For those who enjoy exploring the backcountry, many local companies offer services to bring skiers to the most remote parts of the mountain either in a snowcat or a helicopter. Get dropped off in your own private stretch of mountain and experience the thrill of riding down untouched snow without worrying about hitting another skier—just watch out for trees.

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Skiing in Quebec

Canada, Quebec province, Eastern Townships, Owl's Head ski slopes

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Quebec does not have mountain ranges as towering or expansive as those in British Columbia or Alberta, but you can find some of Canada's best ski resorts in this province. Plus, you can't beat how accessible it is to people living on the East Coast. Whether you're traveling to Montreal or Quebec City, you'll find plenty of top-grade destinations within driving distance of either location.

Mont Tremblant is perhaps the most well-known ski resort in Eastern Canada, located in the Laurentian Mountains outside of Montreal. You'll feel like you're in the Alps as soon you step into the charming ski village at the base of the mountain, with its quaint French village architecture and European plaza filled with cafes, pubs, and restaurants.

If you're around the Quebec City area, you'll have even more options. Mont Sainte-Anne is only 30 minutes outside of the city, and you'll get breathtaking views of the St. Lawrence River while gliding down one of the 71 trails. Many skiers at Mont Sainte-Anne also spend a day at Le Massif de Charlevoix just a little farther north, which features the highest vertical drop in Eastern Canada for true thrill-seekers.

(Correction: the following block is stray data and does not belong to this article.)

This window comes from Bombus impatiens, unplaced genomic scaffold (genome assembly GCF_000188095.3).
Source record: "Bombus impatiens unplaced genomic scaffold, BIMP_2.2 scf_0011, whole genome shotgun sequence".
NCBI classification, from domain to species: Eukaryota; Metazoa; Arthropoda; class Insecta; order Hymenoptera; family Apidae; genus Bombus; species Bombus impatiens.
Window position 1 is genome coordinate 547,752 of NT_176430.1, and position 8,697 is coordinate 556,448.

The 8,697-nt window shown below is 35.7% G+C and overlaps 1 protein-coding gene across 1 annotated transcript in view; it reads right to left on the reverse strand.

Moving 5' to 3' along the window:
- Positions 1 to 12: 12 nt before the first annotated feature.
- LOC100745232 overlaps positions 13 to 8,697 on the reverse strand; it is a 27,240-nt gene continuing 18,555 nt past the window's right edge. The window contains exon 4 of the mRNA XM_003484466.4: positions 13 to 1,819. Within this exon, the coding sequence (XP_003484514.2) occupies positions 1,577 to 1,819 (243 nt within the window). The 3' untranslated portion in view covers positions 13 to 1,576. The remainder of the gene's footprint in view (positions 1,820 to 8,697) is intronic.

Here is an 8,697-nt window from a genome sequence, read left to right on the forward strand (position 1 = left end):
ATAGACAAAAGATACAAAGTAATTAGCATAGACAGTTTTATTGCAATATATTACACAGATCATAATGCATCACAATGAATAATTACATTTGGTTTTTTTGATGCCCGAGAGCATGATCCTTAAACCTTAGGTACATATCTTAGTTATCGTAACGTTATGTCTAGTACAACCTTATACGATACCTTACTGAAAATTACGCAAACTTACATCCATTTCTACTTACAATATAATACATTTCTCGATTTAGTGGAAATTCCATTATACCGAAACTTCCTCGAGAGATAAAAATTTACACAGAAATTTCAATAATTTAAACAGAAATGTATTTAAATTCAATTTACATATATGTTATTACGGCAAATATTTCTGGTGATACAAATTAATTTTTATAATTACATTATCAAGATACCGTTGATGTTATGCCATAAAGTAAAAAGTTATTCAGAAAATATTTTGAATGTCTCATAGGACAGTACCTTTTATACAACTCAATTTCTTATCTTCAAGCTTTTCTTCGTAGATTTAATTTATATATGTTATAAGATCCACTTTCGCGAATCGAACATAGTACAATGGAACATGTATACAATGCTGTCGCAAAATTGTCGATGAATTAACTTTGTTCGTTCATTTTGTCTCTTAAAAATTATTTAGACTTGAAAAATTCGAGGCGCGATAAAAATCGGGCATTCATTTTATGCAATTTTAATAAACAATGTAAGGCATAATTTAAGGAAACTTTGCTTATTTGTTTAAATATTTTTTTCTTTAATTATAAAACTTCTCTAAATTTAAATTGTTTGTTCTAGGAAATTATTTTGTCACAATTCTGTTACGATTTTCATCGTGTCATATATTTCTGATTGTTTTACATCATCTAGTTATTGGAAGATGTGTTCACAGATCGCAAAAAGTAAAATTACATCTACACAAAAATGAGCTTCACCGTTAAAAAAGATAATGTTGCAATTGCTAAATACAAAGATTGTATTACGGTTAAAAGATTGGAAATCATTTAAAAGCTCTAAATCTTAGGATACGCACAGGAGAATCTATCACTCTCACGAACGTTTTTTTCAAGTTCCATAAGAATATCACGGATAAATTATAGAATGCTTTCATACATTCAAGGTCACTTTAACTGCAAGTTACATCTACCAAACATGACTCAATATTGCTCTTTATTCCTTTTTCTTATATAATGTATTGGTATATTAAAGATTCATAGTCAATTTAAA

Quebec doesn't enjoy the same temperate climate that you'll find in Western Canada, so definitely bundle up. The wind can be especially harsh and icy, so pack items that won't leave any exposed areas of skin.

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Skiing in Ontario

Night skiing at Horseshoe Valley Ski Resort, Ontario, Canada

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Ontario doesn't have any major mountain ranges, so none of the provincial hills have the same dramatic heights as those to the east and west. The highest vertical drop is 780 feet and located at Calabogie Peaks outside of Ottawa, but Toronto has its own share of local mountains for skiing as well. Even though they're modestly sized, they're great for a day trip of skiing as well as for beginner or intermediate skiers who want more practice on the slopes.

Blue Mountain, Ontario's largest ski resort, is about two hours north of Toronto and contains the province's second-highest drop. It's frequently cited as one of Canada's most family-friendly resorts due to the number of off-the-slope activities that are offered, like snow tubing, ice skating, and snowshoe tours.

Mount St. Louis Moonstone is another popular spot with Torontonians, a family-owned resort with 36 trails for all levels, but especially beginners and intermediate skiers. Only 10 minutes away, Horseshoe Resort is a smaller mountain but has more black diamond trails for advanced skiers.

Ontario's lower elevation means the ski season is shorter, normally beginning in mid-December and lasting until mid-March.